In the book, the author emphasized that marketers are not liars, and they are just storytellers. Contrarily, the book argued that the consumers are liars as consumers lie to themselves every day about what they want to wear, where they want to live, and what they do at work. I agree with the author that successful marketers are just the providers of stories that consumers choose to believe.

Reference

Godin, Seth. “All marketers are liars.” New York: Portfolio (2005).

Advertisements

6 thoughts on “All Marketers are Liars

  1. Hechuan May 10, 2016 / 2:49 am

    This is a very interested article. I agree that all the marketers are “liars”. As part of marketers’ strategies, they have to pack their products and services and make them become more attractive. However, I disagree with that “consumers are liars as consumers lie to themselves every day about what they want to wear, where they want to live, and what they do at work” because most of the customers know very well what they really need before they go shopping.

    Like

  2. guskiewiczv May 11, 2016 / 2:55 am

    I agree that marketers are trying to tap into the consumers emotions and their beliefs, and that they are trying to get people to buy their story. It becomes a sort of competition, of who can tell the most convincing story to get their product to resonate the most with consumers on a personal level that ties into their worldview in order to sell their products. This is true for so many products that we see people buying into the story, I especially see this for cars. I feel like the majority of advertisements for cars are tied into some story or some great adventure like for Jeeps for example.

    Like

    • Kathy Makiver May 12, 2016 / 1:24 pm

      To your point, marketers utilize our emotions to influence purchasing behavior. Sometimes what is seen on an advertisement has nothing to even to do with a product!

      Like

  3. Maria May 11, 2016 / 3:14 pm

    “In other words, the author believes that in marketing strategies, the description about the products’ quality, characteristics and prices can not influence consumers and make them have the desire to purchase.”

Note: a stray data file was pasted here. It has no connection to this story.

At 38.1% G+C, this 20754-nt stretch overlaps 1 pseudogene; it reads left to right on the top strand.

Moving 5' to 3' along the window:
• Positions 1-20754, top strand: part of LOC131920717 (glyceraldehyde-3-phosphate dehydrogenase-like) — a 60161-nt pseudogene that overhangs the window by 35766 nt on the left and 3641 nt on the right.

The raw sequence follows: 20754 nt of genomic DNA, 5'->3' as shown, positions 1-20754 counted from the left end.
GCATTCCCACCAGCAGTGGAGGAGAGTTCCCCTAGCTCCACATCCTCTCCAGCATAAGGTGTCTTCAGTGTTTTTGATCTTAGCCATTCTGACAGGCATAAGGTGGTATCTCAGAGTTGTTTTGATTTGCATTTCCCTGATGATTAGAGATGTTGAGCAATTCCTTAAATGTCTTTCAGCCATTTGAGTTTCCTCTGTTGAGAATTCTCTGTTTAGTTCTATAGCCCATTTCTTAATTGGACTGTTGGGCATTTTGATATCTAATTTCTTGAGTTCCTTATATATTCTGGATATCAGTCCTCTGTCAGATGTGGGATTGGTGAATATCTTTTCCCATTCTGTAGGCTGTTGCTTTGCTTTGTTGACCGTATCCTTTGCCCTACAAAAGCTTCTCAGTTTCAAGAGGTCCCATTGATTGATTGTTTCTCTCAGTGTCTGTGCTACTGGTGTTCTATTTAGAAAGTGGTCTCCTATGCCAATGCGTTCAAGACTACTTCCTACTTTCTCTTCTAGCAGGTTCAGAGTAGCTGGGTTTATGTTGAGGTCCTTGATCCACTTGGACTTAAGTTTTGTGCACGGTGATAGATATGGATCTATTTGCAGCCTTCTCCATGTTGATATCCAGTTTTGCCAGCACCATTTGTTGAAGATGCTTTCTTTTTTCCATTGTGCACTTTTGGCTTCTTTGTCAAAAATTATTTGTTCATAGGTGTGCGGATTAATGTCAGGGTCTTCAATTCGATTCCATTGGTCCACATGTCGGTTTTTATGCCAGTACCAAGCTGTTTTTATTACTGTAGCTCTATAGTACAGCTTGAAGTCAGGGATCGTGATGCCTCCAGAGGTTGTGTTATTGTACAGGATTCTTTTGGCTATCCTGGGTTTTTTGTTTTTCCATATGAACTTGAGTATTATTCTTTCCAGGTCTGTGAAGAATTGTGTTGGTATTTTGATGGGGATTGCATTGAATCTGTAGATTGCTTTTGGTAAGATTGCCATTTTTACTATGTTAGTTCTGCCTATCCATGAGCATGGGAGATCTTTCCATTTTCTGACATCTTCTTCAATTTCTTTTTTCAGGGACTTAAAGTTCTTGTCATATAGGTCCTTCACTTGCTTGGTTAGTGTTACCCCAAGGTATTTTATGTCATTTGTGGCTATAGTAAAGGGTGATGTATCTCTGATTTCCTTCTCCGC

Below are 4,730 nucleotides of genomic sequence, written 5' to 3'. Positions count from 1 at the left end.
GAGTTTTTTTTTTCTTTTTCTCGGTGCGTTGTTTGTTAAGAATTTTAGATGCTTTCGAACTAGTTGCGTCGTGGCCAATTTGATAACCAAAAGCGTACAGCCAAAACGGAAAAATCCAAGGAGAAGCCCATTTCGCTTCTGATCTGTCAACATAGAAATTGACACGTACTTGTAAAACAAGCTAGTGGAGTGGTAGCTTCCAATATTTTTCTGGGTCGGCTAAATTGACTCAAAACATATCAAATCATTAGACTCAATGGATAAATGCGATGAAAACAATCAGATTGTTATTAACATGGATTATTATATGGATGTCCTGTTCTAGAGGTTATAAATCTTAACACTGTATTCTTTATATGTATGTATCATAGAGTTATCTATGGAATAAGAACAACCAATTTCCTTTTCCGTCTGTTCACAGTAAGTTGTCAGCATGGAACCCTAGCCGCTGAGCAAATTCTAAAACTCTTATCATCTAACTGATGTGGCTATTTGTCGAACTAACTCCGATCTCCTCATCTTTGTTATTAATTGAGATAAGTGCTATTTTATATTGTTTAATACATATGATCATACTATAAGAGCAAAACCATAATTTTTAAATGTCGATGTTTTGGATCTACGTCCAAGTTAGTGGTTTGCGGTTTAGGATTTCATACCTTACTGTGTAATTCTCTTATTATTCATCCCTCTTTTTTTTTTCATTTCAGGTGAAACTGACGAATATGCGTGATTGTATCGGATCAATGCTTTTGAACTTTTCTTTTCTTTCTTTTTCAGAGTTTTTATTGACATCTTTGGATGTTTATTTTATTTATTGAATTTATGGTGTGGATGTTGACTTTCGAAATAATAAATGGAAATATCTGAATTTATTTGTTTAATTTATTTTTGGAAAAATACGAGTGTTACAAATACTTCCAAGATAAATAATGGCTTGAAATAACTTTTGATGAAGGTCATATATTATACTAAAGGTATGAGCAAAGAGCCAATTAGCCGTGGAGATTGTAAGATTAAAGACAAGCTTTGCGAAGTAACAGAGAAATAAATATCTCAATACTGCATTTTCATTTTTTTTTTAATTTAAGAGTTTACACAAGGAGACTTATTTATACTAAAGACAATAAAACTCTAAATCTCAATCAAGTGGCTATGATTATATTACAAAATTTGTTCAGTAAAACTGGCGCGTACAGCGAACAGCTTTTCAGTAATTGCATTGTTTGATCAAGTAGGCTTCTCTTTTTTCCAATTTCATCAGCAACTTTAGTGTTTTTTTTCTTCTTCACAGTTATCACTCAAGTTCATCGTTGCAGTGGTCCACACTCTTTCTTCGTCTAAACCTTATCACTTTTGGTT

Consumers want to connect with the products they are going to buy; as you have said, consumers do not care about the quality, characteristics, or its features if it does not fall in line with that they believe in. For example, when it comes to phones, I enjoy having an iPhone; however, Mac computers – no matter how their quality, features, etc. are advertised, it does not fall in line with my perspective of what I want in a desktop or laptop.

    Companies try their hardest to tap into their consumers’ desires, trying to relate their products or services in a way that consumers will feel they need it because they see themselves using the products/services. For example, Toyota prides itself as having cars that are family friendly – such as the RAV4, Highlander, etc. When parents see Toyota commercials displaying families using their vehicles, the parents are going to relate the cars because they are in the same position as the family in the commercial. Other companies do similar things, as well!

    Like

  4. Jessica May 12, 2016 / 6:33 pm

    This was interesting article. While from one perspective marketers look like lairs, from another they are just trying to relate to their target audience. So while one individuals sees am item one way, another person sees it another. “One mans trash is another mans treasure. They may not be lying, they are just presenting information that may only be relatable or appealing to certain individuals.

    Like

    • Jane Walsh May 12, 2016 / 8:49 pm

      I agree with Jessica. Marketers are not liars so much as they are trying to capture their audience. Many people make purchases based off of their emotions, and that is a huge market to tap into. If it was completely ignored I know that I personally would make far fewer purchases.

      Like

Leave a Reply

Fill in your details below or click an icon to log in:

WordPress.com Logo

You are commenting using your WordPress.com account. Log Out / Change )

Twitter picture

You are commenting using your Twitter account. Log Out / Change )

Facebook photo

You are commenting using your Facebook account. Log Out / Change )

Google+ photo

You are commenting using your Google+ account. Log Out / Change )

Connecting to %s